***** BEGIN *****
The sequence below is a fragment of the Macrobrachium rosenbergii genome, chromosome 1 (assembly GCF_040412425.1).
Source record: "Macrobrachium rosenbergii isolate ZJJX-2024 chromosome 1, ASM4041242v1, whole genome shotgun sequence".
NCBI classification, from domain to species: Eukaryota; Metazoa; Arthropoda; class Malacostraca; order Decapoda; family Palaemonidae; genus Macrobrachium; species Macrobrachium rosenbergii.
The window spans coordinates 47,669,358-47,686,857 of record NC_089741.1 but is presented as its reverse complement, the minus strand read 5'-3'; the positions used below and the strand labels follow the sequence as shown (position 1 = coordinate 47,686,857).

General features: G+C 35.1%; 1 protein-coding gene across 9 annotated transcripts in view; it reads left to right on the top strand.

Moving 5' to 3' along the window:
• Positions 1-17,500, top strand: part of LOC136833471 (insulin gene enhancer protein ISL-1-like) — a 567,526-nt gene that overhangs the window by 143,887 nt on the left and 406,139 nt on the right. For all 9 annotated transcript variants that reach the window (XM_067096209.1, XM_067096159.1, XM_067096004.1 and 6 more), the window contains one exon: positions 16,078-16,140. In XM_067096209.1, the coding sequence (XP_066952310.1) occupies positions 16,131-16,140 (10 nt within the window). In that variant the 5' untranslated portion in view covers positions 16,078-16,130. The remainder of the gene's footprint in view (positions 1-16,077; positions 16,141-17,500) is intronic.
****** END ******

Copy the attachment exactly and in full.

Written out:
The sequence below is a fragment of the Macrobrachium rosenbergii genome, chromosome 1 (assembly GCF_040412425.1).
Source record: "Macrobrachium rosenbergii isolate ZJJX-2024 chromosome 1, ASM4041242v1, whole genome shotgun sequence".
NCBI classification, from domain to species: Eukaryota; Metazoa; Arthropoda; class Malacostraca; order Decapoda; family Palaemonidae; genus Macrobrachium; species Macrobrachium rosenbergii.
The window spans coordinates 47,669,358-47,686,857 of record NC_089741.1 but is presented as its reverse complement, the minus strand read 5'-3'; the positions used below and the strand labels follow the sequence as shown (position 1 = coordinate 47,686,857).

General features: G+C 35.1%; 1 protein-coding gene across 9 annotated transcripts in view; it reads left to right on the top strand.

Moving 5' to 3' along the window:
• Positions 1-17,500, top strand: part of LOC136833471 (insulin gene enhancer protein ISL-1-like) — a 567,526-nt gene that overhangs the window by 143,887 nt on the left and 406,139 nt on the right. For all 9 annotated transcript variants that reach the window (XM_067096209.1, XM_067096159.1, XM_067096004.1 and 6 more), the window contains one exon: positions 16,078-16,140. In XM_067096209.1, the coding sequence (XP_066952310.1) occupies positions 16,131-16,140 (10 nt within the window). In that variant the 5' untranslated portion in view covers positions 16,078-16,130. The remainder of the gene's footprint in view (positions 1-16,077; positions 16,141-17,500) is intronic.